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Negotiating multiple motivations in the science and practice of ecological restoration


  • Carina Wyborn,

  • Sacha Jellinek,

  • Benjamin Cooke

Carina Wyborn is completing a PhD at the Fenner School of Environment and Society (Australian National University, Canberra, ACT 0200, Australia; Tel: +61 2 6125 6326; Email: Sacha Jellinek completed a PhD in the School of Botany (University of Melbourne, Melbourne, Vic. 3010, Australia; Tel: +61 3 90113235; Email: Benjamin Cooke is completing a PhD at RMIT University in Melbourne (124 La Trobe Street Melbourne, Melbourne, Vic. 3000, Australia; Tel: +61 3 9925 9943; Email:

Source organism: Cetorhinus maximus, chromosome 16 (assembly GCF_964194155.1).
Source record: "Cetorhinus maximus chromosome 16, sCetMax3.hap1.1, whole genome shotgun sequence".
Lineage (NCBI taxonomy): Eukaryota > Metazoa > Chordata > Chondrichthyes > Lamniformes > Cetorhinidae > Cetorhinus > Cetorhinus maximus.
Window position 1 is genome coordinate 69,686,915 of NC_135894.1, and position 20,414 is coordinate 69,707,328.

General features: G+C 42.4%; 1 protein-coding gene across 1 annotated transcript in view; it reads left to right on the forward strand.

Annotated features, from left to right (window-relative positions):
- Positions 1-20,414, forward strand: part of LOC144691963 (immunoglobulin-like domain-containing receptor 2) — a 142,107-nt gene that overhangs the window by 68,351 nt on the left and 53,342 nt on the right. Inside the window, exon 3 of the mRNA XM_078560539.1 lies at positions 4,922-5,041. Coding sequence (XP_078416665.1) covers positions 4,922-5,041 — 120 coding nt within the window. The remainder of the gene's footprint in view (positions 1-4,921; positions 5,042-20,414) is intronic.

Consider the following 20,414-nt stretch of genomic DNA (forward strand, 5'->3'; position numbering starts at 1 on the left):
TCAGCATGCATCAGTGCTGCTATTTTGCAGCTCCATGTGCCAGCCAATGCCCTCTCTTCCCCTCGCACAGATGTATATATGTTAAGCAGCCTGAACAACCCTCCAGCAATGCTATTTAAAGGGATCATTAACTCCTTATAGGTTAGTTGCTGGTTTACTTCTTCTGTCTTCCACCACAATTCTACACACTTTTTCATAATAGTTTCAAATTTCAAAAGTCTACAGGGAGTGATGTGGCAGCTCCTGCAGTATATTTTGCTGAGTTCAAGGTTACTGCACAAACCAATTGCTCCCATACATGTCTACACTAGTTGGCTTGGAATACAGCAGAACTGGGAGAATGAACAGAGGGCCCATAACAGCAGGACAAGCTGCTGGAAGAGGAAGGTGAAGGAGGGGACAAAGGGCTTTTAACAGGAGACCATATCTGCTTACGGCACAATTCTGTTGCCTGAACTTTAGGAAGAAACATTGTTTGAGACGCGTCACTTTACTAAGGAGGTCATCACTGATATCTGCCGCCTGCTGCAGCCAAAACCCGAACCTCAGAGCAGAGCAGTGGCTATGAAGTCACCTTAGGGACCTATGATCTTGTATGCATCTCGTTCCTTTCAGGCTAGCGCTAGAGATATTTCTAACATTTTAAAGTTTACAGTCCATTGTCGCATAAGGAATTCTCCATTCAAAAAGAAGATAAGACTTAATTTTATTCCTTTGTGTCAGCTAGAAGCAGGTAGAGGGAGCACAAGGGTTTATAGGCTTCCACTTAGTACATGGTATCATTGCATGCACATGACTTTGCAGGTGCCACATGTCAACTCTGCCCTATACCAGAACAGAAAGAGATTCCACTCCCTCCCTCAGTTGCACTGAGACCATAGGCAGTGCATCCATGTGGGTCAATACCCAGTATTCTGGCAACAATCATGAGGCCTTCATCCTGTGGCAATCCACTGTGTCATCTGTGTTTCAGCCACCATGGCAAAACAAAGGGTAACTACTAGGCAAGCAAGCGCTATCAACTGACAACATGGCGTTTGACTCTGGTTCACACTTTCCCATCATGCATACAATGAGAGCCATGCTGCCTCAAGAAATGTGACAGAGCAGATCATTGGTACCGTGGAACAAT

Summary  In a recent piece in EMR, Burbidge et al. discussed some major impediments to linking research and practice in ecological restoration and management. They identified a lack of collaboration between research and practice, poor communication, inappropriate funding and political timelines, change inertia and a lack of capacity as major barriers to improving restoration praxis. They suggest capacity building, communication, collaboration and involving key stakeholders through an iterative cycle of research to management will improve the translation of research into practice (Ecological Management and Restoration 12, 2011, 54). While we agree with the barriers and recommendations identified, they did not consider how the multifaceted motivations embodied in the practice and social context of restoration shape the research–practice nexus. Given the diversity of actors involved in conservation activities, and the focus on conservation on private land and landscape-scale connectivity in government policy, this is a significant oversight. We suggest it is vital to draw attention to these multifaceted motivations when discussing implementation challenges. This piece draws on our collective insights from three doctoral research projects examining the science, practice and social dimensions of ecological restoration and management in Australia. Our intention is to outline some of the social and contextual influences shaping restoration practice to demonstrate the importance of dialogue between researchers, practitioners and landholders around the goals and expectations of restoration and management interventions. We suggest this is an important aspect of improving the conversation between the actors involved in restoration research, policy and practice.